by: Naomi Mazin
April 01, 2015
This week, the world lost a true hero. Dr. Leon Bass, who turned his personal and life-altering experiences with racism and anti-Semitism into opportunities to educate, inspire action in others and bear, in word, deed and character, the mandate of “Never Again,” died on Saturday, March 28th at the age of 90. ADL joins the world in mourning his loss.
As a young man, Leon Bass grew up in a country divided by racial prejudice. He often shared with young people that his experiences consistently told him that he “wasn’t good enough” – not good enough to eat in the same restaurants, drink from the same water fountains or sit next to his white neighbors in the local movie theatre. Despite this, when the U.S. joined the allies in World War II, Bass felt a duty to serve his country and enlisted in the U.S. Army. His experience there would bring him face to face with institutionalized racism, mirroring the prejudice he had experienced throughout his life. Along with other enlisted men of color, Leon was placed in a separate totally black unit, along with the unspoken message that, despite their patriotism, despite their willingness to give their lives for their country, they were still not good enough to eat, sleep and serve alongside the traditional mostly white Army.
He was deployed to Europe, and left the world a detailed chronicle of his experiences in a recently-published autobiography, Good Enough. As the war began to draw to a close, Bass found himself stationed near Nuremberg, Germany, where he was one day asked to accompany his commanding officer on a mission to a place Bass had never heard of. That place was the Buchenwald Concentration Camp. He was among the first Americans to enter the camps, and his accounts of what he saw there would haunt him until his final days. He was overwhelmed by the destructive power and consequences of hate that he witnessed in the victims and remaining survivors. He vowed to be a person who would no longer accept the status quo of injustice, a man who would devote his life to making a better, more just world. His life was a testimony to that commitment.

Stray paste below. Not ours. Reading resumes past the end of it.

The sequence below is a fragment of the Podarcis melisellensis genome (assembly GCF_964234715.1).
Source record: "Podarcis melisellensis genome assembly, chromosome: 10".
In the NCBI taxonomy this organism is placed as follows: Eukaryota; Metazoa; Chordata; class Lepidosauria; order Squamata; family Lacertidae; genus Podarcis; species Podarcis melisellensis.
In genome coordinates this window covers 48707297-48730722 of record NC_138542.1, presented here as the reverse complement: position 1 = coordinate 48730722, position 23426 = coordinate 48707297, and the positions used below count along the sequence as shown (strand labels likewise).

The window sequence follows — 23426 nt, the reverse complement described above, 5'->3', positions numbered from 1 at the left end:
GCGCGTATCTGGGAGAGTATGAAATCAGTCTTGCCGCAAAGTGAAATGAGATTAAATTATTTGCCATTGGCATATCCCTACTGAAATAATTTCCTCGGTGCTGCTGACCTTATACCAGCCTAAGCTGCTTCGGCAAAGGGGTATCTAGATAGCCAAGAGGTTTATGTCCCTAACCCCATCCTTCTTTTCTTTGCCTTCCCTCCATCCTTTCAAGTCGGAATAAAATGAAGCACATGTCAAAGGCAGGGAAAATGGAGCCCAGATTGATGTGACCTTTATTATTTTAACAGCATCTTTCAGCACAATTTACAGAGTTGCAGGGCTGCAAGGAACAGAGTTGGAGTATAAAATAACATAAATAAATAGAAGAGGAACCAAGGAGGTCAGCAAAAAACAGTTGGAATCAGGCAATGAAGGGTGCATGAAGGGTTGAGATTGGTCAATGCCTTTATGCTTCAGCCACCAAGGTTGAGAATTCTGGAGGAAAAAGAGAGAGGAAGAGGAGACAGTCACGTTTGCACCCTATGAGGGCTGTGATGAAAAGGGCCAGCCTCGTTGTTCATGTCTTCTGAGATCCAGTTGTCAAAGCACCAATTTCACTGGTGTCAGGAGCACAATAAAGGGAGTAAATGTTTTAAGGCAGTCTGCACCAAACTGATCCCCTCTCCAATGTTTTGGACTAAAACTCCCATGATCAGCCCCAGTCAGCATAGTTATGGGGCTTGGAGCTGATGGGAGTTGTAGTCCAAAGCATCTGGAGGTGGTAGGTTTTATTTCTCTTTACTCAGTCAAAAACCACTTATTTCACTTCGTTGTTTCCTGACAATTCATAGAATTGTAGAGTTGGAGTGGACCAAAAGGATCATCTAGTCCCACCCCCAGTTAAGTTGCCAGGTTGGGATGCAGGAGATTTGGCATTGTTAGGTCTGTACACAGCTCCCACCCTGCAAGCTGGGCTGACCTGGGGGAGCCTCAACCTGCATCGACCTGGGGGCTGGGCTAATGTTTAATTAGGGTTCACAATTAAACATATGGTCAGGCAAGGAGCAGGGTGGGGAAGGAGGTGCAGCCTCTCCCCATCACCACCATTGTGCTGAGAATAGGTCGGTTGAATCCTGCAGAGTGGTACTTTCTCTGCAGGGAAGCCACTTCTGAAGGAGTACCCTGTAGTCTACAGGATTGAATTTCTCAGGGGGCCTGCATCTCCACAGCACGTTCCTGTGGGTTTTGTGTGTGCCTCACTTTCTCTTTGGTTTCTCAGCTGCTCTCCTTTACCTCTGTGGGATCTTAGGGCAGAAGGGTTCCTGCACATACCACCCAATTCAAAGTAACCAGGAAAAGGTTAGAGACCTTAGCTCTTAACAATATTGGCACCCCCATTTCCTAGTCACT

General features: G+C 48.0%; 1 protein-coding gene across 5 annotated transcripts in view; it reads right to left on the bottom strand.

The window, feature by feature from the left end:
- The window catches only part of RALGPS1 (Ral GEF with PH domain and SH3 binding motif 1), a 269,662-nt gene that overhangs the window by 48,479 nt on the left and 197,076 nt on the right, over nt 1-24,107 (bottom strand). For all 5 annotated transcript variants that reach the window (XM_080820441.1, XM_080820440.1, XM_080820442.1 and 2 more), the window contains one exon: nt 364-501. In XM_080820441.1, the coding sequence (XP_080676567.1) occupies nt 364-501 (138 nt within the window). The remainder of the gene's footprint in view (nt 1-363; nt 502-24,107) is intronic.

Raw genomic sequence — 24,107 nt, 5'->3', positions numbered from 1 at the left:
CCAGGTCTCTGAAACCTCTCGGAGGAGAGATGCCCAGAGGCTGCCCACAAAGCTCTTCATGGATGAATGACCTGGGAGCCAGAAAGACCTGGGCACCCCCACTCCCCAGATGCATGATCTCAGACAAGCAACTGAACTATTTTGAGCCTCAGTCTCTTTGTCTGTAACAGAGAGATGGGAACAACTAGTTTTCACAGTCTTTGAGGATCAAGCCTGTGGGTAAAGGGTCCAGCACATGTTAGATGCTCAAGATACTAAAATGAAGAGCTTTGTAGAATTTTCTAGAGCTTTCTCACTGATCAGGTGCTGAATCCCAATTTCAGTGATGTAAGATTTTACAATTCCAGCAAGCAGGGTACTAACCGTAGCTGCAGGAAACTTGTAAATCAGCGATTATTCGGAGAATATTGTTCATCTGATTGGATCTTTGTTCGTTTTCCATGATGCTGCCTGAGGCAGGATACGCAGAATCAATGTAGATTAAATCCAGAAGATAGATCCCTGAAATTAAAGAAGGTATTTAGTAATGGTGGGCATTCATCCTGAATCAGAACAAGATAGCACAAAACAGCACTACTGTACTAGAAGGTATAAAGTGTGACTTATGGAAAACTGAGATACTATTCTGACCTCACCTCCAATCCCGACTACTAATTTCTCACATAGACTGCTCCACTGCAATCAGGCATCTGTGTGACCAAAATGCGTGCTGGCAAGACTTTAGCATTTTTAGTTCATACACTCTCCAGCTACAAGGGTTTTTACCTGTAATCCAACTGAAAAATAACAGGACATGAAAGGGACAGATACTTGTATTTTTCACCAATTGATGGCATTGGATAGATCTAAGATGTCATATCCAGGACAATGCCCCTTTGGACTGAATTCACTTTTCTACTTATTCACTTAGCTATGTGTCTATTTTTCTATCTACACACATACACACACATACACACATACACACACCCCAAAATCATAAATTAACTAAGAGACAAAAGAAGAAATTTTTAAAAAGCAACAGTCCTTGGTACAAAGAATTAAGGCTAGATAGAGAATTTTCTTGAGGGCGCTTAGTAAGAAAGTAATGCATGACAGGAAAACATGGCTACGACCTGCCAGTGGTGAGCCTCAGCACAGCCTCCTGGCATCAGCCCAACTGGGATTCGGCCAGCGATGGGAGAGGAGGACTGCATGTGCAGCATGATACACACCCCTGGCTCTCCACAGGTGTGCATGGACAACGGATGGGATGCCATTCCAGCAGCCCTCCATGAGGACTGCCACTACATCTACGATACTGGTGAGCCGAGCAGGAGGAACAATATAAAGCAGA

Dr. Bass returned home, pursuing undergraduate and graduate studies, and earning his Doctorate in Education. He became an influential school administrator and leader, and began sharing his story, which made powerful connections between the racism he personally experienced and the virulent anti-Semitism he witnessed inside the gates of Buchenwald. And his story inspired action in hundreds of thousands of young people across the country. For many years, Dr. Bass was an integral part of ADL’s Grosfeld Family National Youth Leadership Mission to the U.S. Holocaust Memorial Museum in Washington D.C. He was consistently described by participants as one of the most meaningful parts of the program year after year. At last year’s Mission in October 2014, a group of 150 students, ADL staff, lay leaders and friends from across the country were given the gift of hearing what would be Dr. Bass’s last telling of his powerful and compelling story, and many were brought to tears and inspired to take action against hate.
We at ADL count ourselves fortunate to have had a very long friendship and collaboration with Dr. Bass. His unique gifts as a storyteller; his ability to effectively connect the past and the present, the personal and the global; his tireless dedication to make a more just and equitable world; his ability to inspire action through the way he lived his life; and his living example of what it means to be a true hero are hallmarks of who Dr. Leon Bass was and why we will greatly miss him.